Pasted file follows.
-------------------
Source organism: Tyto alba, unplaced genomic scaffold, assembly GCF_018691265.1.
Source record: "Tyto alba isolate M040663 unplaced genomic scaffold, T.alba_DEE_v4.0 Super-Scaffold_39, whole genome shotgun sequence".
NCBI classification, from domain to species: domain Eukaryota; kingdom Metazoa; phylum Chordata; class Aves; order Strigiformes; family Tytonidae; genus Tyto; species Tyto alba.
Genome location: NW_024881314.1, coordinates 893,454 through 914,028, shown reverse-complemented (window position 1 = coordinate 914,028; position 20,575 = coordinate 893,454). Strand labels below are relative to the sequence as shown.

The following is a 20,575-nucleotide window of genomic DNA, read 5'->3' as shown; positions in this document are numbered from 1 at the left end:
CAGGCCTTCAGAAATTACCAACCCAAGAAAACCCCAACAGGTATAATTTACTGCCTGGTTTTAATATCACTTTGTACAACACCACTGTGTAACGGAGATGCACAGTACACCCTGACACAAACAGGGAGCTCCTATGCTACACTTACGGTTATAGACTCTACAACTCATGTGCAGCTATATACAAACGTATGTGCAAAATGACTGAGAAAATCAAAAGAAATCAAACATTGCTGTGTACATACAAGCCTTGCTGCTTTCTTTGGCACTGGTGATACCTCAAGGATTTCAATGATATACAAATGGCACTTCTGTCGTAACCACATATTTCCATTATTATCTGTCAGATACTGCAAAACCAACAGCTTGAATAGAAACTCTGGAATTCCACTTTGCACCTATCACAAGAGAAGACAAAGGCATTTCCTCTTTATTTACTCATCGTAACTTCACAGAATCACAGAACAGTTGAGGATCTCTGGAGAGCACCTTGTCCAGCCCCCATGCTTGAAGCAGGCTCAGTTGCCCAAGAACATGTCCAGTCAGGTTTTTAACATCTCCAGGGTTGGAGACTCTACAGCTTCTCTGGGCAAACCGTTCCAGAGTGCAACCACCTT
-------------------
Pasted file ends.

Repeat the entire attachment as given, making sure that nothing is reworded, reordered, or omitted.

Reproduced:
Source organism: Tyto alba, unplaced genomic scaffold, assembly GCF_018691265.1.
Source record: "Tyto alba isolate M040663 unplaced genomic scaffold, T.alba_DEE_v4.0 Super-Scaffold_39, whole genome shotgun sequence".
NCBI classification, from domain to species: domain Eukaryota; kingdom Metazoa; phylum Chordata; class Aves; order Strigiformes; family Tytonidae; genus Tyto; species Tyto alba.
Genome location: NW_024881314.1, coordinates 893,454 through 914,028, shown reverse-complemented (window position 1 = coordinate 914,028; position 20,575 = coordinate 893,454). Strand labels below are relative to the sequence as shown.

The following is a 20,575-nucleotide window of genomic DNA, read 5'->3' as shown; positions in this document are numbered from 1 at the left end:
CAGGCCTTCAGAAATTACCAACCCAAGAAAACCCCAACAGGTATAATTTACTGCCTGGTTTTAATATCACTTTGTACAACACCACTGTGTAACGGAGATGCACAGTACACCCTGACACAAACAGGGAGCTCCTATGCTACACTTACGGTTATAGACTCTACAACTCATGTGCAGCTATATACAAACGTATGTGCAAAATGACTGAGAAAATCAAAAGAAATCAAACATTGCTGTGTACATACAAGCCTTGCTGCTTTCTTTGGCACTGGTGATACCTCAAGGATTTCAATGATATACAAATGGCACTTCTGTCGTAACCACATATTTCCATTATTATCTGTCAGATACTGCAAAACCAACAGCTTGAATAGAAACTCTGGAATTCCACTTTGCACCTATCACAAGAGAAGACAAAGGCATTTCCTCTTTATTTACTCATCGTAACTTCACAGAATCACAGAACAGTTGAGGATCTCTGGAGAGCACCTTGTCCAGCCCCCATGCTTGAAGCAGGCTCAGTTGCCCAAGAACATGTCCAGTCAGGTTTTTAACATCTCCAGGGTTGGAGACTCTACAGCTTCTCTGGGCAAACCGTTCCAGAGTGCAACCACCTT